A Decade Later: The University Reflects on 9/11
As the city, nation and world pause to remember the 10th anniversary of the destruction and heroism that will forever mark lower Manhattan, the Pentagon and Shanksville, Pa., Columbia University is commemorating the occasion with a range of programs rooted in its mission as a place of learning, research and reflection. And as New Yorkers, we mourn, we remember, and we rebuild.
Some 42 Columbians perished in the terrorist attacks that day. Many other members of the University community lost friends and family members. Today, 10 Columbia alumni and officials serve on the board of the National September 11 Memorial & Museum. Two recent alumni of the Graduate School of Architecture, Planning and Preservationdesigned the Pentagon’s 9/11 memorial in Arlington, Va. Here on campus, in addition to a Sept. 11 memorial service on Low Plaza, a number of events and exhibits across a variety of disciplines will provide insight into what has happened over the past decade. These include forums sponsored by the Mailman School of Public Health, the School of International and Public Affairs and the architecture school.
A highlight off campus will be two nights of poetry and performance pieces at WNYC Radio’s Jerome L. Greene Performance Space. The event will feature the remarkable trove of recordings collected by the Columbia Center for Oral History, including the reminiscences of first responders, twin tower workers and many others who witnessed the destruction. Faculty members have conducted 9/11-related research on such topics as the mental health consequences for victims and caregivers, how memorials help us grieve, and how post-traumatic stress disorder can affect not just individuals, but entire populations.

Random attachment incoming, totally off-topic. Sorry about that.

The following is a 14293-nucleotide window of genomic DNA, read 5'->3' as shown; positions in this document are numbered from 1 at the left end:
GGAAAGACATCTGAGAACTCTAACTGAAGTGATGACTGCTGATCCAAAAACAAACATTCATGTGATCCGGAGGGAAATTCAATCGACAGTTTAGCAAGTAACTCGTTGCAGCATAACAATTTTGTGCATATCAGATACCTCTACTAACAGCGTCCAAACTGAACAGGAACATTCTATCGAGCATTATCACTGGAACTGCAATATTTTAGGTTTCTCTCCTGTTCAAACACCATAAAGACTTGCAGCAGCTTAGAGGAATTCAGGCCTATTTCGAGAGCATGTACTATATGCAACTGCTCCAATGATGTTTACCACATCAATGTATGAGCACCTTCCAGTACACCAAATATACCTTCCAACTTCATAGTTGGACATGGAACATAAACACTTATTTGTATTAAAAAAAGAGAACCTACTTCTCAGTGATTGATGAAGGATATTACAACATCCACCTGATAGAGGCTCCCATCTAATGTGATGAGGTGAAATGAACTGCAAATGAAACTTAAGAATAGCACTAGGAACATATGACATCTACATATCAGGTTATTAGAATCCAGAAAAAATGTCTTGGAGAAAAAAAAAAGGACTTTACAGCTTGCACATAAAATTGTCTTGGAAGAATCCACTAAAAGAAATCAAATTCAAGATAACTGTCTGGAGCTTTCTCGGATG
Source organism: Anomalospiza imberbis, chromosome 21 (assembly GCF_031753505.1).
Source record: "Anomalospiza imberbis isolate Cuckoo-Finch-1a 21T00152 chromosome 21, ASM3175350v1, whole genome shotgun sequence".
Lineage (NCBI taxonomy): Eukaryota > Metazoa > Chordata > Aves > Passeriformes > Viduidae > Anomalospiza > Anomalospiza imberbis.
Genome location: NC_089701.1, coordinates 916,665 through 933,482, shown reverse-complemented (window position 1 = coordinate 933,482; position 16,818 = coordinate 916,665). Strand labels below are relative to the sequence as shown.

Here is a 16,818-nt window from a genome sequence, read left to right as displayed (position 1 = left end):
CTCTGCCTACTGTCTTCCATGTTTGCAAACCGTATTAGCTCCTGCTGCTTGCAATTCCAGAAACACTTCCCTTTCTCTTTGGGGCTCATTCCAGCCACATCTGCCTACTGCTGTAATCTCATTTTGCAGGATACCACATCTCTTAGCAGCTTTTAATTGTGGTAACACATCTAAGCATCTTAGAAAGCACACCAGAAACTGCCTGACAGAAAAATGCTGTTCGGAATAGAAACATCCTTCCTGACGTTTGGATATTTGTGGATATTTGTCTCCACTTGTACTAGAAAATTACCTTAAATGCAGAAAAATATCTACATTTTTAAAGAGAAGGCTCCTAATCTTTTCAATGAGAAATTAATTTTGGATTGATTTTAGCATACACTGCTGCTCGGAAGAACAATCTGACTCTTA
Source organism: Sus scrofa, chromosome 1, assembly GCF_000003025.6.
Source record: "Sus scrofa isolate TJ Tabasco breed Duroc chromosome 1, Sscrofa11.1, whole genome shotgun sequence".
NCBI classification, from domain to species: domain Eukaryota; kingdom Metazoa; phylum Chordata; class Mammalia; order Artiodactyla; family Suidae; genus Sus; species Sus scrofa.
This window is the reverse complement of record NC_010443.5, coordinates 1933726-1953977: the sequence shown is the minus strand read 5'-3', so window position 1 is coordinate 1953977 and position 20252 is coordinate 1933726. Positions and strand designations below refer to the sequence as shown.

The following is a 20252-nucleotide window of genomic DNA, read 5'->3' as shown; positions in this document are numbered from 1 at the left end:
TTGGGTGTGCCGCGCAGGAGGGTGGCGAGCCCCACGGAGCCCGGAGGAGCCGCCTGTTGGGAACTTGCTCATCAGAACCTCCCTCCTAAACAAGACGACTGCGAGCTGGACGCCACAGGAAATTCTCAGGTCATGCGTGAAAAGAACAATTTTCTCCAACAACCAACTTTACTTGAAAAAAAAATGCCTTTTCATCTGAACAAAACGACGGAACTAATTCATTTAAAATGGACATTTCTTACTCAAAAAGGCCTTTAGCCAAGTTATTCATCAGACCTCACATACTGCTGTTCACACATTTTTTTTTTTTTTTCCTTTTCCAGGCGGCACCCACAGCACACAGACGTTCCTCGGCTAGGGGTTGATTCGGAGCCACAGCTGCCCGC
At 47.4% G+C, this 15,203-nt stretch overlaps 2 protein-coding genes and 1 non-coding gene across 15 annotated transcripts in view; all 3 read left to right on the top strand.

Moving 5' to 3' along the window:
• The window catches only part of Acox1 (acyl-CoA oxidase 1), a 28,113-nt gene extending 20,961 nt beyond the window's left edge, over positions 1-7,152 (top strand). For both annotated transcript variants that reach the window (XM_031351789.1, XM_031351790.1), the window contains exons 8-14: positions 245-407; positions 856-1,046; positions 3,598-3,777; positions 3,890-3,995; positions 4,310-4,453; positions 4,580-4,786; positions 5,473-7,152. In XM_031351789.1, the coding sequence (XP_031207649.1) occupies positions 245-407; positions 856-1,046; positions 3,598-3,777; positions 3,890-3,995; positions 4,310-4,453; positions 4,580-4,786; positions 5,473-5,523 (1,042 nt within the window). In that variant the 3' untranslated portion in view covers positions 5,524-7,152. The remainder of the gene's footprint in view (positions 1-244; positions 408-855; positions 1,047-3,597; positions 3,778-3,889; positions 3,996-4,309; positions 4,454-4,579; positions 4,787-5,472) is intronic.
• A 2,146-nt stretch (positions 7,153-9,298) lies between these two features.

And consider one example of a living memorial to a Columbian who perished at Ground Zero, a 2001 graduate named Tyler Ugolyn. While on the Lions basketball team, he started a clinic for local children in Harlem that his family and Columbia’s athletics department continue to this day in his memory.
As a college founded in New York City more than 250 years ago just a few short steps from what would later become the World Trade Center, it is understandable that Columbia both experienced the losses of Sept. 11, 2001, and participated in the many ways our community has responded.
This anniversary will be marked by many people here and around the world; this issue of The Record highlights some examples of how the University is not only honoring those who died, but also helping us understand how we have continued to live.